What is BIOS?

A basic input/output system (BIOS) is an electronic set of instructions that a personal computer (PC) uses to successfully boot. It is located on a chip on a computer’s motherboard and is designed to be protected against disk failure. While it can be updated, this must be done carefully to avoid damaging your computer or preventing it from booting. Certain computer manufacturers, such as Apple™, use other systems such as Open Firmware.

A screenshot of a BIOS setup screen.

The function of the BIOS

One of the main functions of the BIOS is to provide instructions for the Power-On Self Test (POST). This self-test ensures that the computer has all the parts and functionality it needs to start up successfully, such as using memory, keyboard, and other components. If errors are detected during the test, the computer provides code that reveals the problem. Error codes are typically presented as a series of beeps heard shortly after startup.

A computer motherboard.

The BIOS also works to provide the computer with basic information on how to interact with some critical components, such as hard drives and memory, needed to load the operating system (OS). After the basic instructions have loaded and the self-test has passed, the computer can proceed with loading the operating system from one of the connected drives. The functions and control of the hardware within the computer are then transferred to the OS, which later controls the system.

A CMOS chip, which contains the information the BIOS needs to start.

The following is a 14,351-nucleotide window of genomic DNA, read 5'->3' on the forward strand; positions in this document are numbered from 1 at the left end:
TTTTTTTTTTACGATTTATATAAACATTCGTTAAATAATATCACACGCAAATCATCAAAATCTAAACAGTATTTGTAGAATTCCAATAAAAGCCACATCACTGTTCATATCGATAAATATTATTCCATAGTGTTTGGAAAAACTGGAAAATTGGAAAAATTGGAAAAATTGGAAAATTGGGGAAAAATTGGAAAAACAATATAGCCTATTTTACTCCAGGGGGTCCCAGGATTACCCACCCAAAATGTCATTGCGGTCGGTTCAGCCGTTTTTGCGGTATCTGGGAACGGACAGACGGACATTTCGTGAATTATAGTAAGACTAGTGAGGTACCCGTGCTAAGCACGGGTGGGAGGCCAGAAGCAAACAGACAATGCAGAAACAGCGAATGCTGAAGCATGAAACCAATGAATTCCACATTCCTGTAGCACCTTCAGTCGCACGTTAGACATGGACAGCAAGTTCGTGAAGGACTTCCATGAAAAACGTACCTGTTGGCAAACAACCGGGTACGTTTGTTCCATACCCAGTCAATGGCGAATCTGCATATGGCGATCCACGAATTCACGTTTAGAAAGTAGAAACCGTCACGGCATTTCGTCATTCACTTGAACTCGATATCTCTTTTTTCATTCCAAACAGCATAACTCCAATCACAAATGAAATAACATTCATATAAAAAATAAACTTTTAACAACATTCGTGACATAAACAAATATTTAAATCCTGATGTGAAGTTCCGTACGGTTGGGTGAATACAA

How is it stored on a computer

Traditional BIOS firmware is included on the computer’s motherboard as read-only memory (ROM). This means that the system is accessible, but not dynamically recorded in the same way as a computer’s hard drive during operation. A battery on the motherboard keeps the data on it intact, even when the computer is turned off while not in use. Although it is sometimes confused with a Complementary Metal Oxide Semiconductor (CMOS), the BIOS refers to the firmware on the motherboard, while the CMOS is the physical location where the date and system configuration data is stored.

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A BIOS chip allows a computer to correctly boot the boot process.

Many PC manufacturers today use flash memory to maintain this system, which allows users to more easily upgrade it on computers. This can resolve issues with the original BIOS or add new functionality to it. Users can periodically check for new versions, as some vendors release multiple updates over the life of a product. To find an update, users should check the motherboard manufacturer. These updates should be done with care, as incorrect versions or corrupted software can make your computer impossible to start.

Configuring and controlling the BIOS

PC users can make certain system adjustments through a configuration screen on the computer. The setup screen is normally accessed with a special key sequence during the first few moments of boot, usually “Delete” or a function key. This configuration screen allows users to change the order in which the drives are accessed during startup, monitor the temperatures of computer components, and control the functionality of various devices. Most computer users never need access to these systems on their computer, although many fixes for simple errors may require tweaking.

Updating a BIOS chip requires professional-level knowledge to prevent damage to the machine.

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